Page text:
A coalition of health and hazardous-materials agencies from King County, Seattle and 38 neighboring communities have done an admirable and rapid job in redesigning a controversial wallet-size shopper’s guide to pesticide-safe produce.
Last month, I reported that the coalition � the Local Hazardous Waste Management Program � pulled the popular card from its Web site and the printed material it distributes around the county.
Agri-business and farmer’s groups had pressured the agency to dump the card that listed the fruits and vegetables containing the highest and lowest amount of pesticide residue. They also objected that the back of the card discussed hazardous household products.
The most vocal group, Washington Friends of Farms and Forests, insisted the card � which was based on data from the USDA � endangered the survival of local farmers, but didn’t really explain why.
Nevertheless, the coalition’s new boss, Jay Watson, pulled the card, saying, “The design of the card is flawed” and “The information was oversimplified. It doesn’t address the scientific uncertainly (of pesticides).”
Watson sent the draft of the new card to several academics, toxicologists, organic food specialists and agricultural experts and he asked for all their recommendation by tomorrow so the card can be approved and reissued quickly.
Also, the back of the card is now a guide to the purchasing and safe handling of produce.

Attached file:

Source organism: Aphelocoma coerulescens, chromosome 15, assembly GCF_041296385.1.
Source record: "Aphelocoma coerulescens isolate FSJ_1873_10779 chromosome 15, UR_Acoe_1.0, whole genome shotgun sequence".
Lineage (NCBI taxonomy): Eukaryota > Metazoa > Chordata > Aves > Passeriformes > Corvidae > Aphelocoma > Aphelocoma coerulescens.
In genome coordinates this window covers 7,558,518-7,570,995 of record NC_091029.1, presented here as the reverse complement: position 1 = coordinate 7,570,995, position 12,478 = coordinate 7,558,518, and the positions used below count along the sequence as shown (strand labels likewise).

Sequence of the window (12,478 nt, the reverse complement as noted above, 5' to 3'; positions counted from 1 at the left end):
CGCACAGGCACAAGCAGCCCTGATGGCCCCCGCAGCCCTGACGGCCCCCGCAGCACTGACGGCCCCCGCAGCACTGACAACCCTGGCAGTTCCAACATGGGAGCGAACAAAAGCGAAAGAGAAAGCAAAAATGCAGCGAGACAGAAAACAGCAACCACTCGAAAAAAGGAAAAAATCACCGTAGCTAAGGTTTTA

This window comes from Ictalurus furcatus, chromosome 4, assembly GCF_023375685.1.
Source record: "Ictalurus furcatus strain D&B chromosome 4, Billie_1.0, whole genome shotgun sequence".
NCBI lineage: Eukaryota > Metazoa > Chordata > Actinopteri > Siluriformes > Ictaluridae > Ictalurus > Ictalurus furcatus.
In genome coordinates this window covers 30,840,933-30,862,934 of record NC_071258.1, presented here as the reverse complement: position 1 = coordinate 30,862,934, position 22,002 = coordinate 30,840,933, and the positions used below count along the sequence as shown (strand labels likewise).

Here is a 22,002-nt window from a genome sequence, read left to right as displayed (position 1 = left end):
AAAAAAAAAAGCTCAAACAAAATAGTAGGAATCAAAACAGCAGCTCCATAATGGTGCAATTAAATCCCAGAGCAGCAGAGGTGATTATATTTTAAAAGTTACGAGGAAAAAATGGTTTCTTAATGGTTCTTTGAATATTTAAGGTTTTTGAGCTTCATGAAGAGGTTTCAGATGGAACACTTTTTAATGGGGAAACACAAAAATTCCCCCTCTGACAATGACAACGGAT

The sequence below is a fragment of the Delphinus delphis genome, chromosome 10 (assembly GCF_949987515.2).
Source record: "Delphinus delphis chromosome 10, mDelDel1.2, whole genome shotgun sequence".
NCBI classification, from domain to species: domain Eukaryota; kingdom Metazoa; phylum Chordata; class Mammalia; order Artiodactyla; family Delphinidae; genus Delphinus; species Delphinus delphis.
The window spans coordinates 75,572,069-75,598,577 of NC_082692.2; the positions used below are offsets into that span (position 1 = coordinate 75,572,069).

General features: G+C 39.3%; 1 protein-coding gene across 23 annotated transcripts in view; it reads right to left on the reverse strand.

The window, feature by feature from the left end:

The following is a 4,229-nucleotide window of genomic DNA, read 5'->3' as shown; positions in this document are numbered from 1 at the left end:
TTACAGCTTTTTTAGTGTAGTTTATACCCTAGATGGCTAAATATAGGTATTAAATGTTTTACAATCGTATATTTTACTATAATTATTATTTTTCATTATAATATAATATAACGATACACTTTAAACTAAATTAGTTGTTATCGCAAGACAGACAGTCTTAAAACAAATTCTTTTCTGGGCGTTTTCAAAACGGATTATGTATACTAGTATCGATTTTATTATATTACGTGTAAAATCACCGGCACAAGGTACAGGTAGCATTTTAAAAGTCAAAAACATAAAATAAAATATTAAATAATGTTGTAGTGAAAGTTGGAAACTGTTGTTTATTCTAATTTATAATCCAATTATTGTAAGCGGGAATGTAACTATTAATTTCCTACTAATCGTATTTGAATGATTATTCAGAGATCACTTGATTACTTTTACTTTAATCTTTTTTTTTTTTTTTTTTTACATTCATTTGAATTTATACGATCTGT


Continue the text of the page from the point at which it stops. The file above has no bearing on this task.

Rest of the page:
I was able to contact five of the “reviewers.” Most said they were impress and thought the new, more inclusive listing was an improvement. A couple liked it, but still suggested additional, but minor changes.
From my perspective, one of the most relevant changes is that, unlike the earlier card, this one includes imported food products which often have much higher level of pesticides than domestically grown crops.
The rankings on the new card are not based on USDA data but rather, the EPA dietary risk index that weighs many more factors. The index was created when Congress order the EPA to determine the amount of pesticides that children were consuming in their diet. This Inspector General report offers more information on EPA’s efforts.
I was not able to contact the three reviewers from the state Agriculture Department or the ag associations, so it will be interesting to see what the final card will look like.